Compatibility is always an issue where older games are concerned, and especially when it comes to older indie games. Though I’ll be covering plenty of new games where compatibility (usually) isn’t a concern, a good number of games will require a trick or two to get working. That said, two programs in particular (well, one program and one set of programs) are all you’ll need to get most of this stuff working properly.
Games made in really old versions of Game Maker just will not work on any remotely new version of Windows without some tweaking. While it may be possible to get some of these working by playing around with compatibility options, the easiest way I’ve found of fixing this issue is to use the ‘Game Conversion Program’. This is a small download and the program itself is easy to use. Launching the Game Conversion Program will pop up a small window into which you can drag an old Game Maker game executable file. After that, it will make the new, updated copy of the program which you should be able to run without any issues and it will add “_orig” to the end of the original program’s name. In short, if a game made with Game Maker won’t start, taking a few seconds to make an updated version with the Game Conversion Program is usually all you will ever have to do in order to fix it.
If you want to play games made in any of the numerous RPG Maker programs, you’re probably going to need to get what are known as the Runtime Packages (RTP). Every version of RPG Maker has its own RTP and this is basically a package containing all of the default assets which come with RPG Maker. These RTP packages are somewhat large, usually a few hundred megabytes, but having the appropriate RTP package means those assets don’t need to be packaged with the games themselves and it significantly cuts down on download sizes in the long run.
For example, let’s say a game made using RPG Maker VX Ace has a size of 30 megabytes, another game made using VX Ace has a size of 25 megabytes, and the VX Ace RTP is roughly 200 megabytes. As all games made using most versions of RPG Maker must either include the respective RTP assets in their download or assume you already have them, you can either download a single 200 megabyte copy of the RTP files in advance and then download the 30 and 20 megabyte game files or download versions of each of the games with the RTP files included specifically for that game, resulting in a 230 megabyte download on top of a 220 megabyte download just for two games. On top of this, the vast majority of freeware RPG Maker developers assume that players have downloaded and installed the standalone RTP files and usually don’t even offer ‘with RTP’ versions of their games. Basically, you’re going to want to make sure to just download the necessary RTP files in advance so you can avoid potentially having to deal with multiple large downloads later on.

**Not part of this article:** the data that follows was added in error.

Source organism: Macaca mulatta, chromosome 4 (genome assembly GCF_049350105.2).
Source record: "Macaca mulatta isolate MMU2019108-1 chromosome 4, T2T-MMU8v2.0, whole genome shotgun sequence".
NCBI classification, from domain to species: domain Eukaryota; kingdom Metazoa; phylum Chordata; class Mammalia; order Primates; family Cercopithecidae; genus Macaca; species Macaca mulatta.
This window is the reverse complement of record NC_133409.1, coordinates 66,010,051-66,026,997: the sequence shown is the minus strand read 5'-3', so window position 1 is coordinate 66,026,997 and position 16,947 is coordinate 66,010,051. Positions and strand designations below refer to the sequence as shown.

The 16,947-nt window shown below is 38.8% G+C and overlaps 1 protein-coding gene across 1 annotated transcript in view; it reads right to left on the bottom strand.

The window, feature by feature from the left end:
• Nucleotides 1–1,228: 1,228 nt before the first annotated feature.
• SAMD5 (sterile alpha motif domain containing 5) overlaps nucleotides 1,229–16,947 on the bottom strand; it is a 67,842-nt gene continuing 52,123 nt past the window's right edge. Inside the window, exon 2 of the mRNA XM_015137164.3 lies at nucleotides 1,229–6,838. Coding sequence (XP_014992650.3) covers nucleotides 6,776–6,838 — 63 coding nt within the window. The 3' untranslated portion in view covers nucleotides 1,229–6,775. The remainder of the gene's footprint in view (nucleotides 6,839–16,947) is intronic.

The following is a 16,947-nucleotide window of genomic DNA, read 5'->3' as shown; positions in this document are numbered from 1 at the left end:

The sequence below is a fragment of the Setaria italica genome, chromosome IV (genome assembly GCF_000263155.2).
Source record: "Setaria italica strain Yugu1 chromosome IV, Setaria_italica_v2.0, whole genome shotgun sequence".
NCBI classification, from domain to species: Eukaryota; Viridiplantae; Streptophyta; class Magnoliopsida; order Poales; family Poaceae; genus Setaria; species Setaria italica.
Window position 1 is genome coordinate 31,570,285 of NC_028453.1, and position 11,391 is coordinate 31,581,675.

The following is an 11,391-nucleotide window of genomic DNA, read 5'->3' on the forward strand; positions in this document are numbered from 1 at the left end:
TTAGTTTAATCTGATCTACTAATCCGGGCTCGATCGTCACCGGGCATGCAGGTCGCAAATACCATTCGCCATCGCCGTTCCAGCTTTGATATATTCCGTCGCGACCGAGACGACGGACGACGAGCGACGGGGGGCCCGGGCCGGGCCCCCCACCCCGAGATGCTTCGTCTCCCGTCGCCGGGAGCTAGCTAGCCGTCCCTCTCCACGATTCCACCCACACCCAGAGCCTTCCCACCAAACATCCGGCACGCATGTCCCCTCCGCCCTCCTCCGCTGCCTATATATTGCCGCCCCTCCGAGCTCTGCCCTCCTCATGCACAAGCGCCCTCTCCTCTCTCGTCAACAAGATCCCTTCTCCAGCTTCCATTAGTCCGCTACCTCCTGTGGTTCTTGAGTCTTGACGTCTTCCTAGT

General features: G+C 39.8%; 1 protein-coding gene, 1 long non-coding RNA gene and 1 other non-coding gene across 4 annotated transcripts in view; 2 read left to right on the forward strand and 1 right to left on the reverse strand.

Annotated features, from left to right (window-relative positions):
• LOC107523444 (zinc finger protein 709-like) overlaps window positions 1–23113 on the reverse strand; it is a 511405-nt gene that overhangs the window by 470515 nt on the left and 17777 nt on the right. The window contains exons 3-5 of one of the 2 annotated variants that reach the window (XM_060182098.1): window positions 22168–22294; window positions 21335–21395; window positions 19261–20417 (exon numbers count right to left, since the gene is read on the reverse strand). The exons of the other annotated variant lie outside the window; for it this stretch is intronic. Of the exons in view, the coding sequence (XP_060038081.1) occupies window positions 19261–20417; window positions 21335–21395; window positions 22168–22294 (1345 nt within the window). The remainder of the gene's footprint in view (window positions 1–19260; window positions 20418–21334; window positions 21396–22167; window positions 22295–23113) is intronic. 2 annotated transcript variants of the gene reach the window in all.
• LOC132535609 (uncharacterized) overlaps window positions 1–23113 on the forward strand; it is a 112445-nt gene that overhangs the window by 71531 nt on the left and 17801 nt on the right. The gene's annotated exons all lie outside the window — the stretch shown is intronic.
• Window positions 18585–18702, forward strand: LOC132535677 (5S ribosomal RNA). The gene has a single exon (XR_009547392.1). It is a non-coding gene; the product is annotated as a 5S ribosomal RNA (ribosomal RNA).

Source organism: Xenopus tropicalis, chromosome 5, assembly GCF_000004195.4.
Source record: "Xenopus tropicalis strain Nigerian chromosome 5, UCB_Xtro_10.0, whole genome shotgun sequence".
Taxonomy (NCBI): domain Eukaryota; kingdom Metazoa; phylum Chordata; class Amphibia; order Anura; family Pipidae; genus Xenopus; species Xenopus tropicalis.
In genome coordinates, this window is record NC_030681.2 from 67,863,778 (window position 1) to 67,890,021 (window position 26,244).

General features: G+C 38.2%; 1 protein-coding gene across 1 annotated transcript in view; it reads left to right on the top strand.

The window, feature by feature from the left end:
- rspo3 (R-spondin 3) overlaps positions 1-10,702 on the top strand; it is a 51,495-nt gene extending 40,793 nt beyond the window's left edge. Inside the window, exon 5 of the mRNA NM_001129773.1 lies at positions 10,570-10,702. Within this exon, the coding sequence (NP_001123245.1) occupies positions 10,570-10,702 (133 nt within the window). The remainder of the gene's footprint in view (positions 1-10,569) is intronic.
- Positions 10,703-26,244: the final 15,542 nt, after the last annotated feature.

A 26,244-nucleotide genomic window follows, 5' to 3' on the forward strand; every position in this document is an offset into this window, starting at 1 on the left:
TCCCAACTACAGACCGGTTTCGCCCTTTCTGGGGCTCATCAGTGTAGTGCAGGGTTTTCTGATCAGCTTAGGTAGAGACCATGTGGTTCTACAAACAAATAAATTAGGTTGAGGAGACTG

Installing the RTP files is as simple as installing pretty much anything else. Just launch the program, choose the directory you want to install to, and that’s really all there is to it. The catch to all of this is that it’s a bit cumbersome to actually find the RTP files in the first place. If you want to play a game made using the XP, VX, or VX Ace (which has a different set of assets from VX despite the name) versions of RPG Maker or the new, official version of RPG Maker 2003 you’re in luck as they are all easily available through the official website; RPG Maker MV does not have an RTP. Unfortunately, the original versions of 2000 and 2003 (now labelled as RPG Tsukuru 2000 and RPG Tsukuru 2003 respectively) were never officially released in English and the games made with these programs require unofficial RTP’s to function. These fan-made RTP’s are not identical to the RTP’s for the much newer, official versions of these programs and fall into an odd legal grey area where they are technically illegal, but openly tolerated by Enterbrain (the developer of RPG Maker) so, while I cannot provide links to them, they are both easy enough to find with a little bit of searching if needed.
Not every issue with freeware indie games can be solved with the Game Conversion Program and the right RTP files, but downloading these programs as soon as possible will likely save you more than a little bit of time and effort down the road if you’re interested in entering the miraculous, nightmarish, and bizarre world of freeware gaming.
The Game Conversion Program can be found at: http://help.yoyogames.com/entries/26992537-Troubleshooting-Legacy-GameMaker
Most RTP files can be found at: http://www.rpgmakerweb.com/download/additional/run-time-packages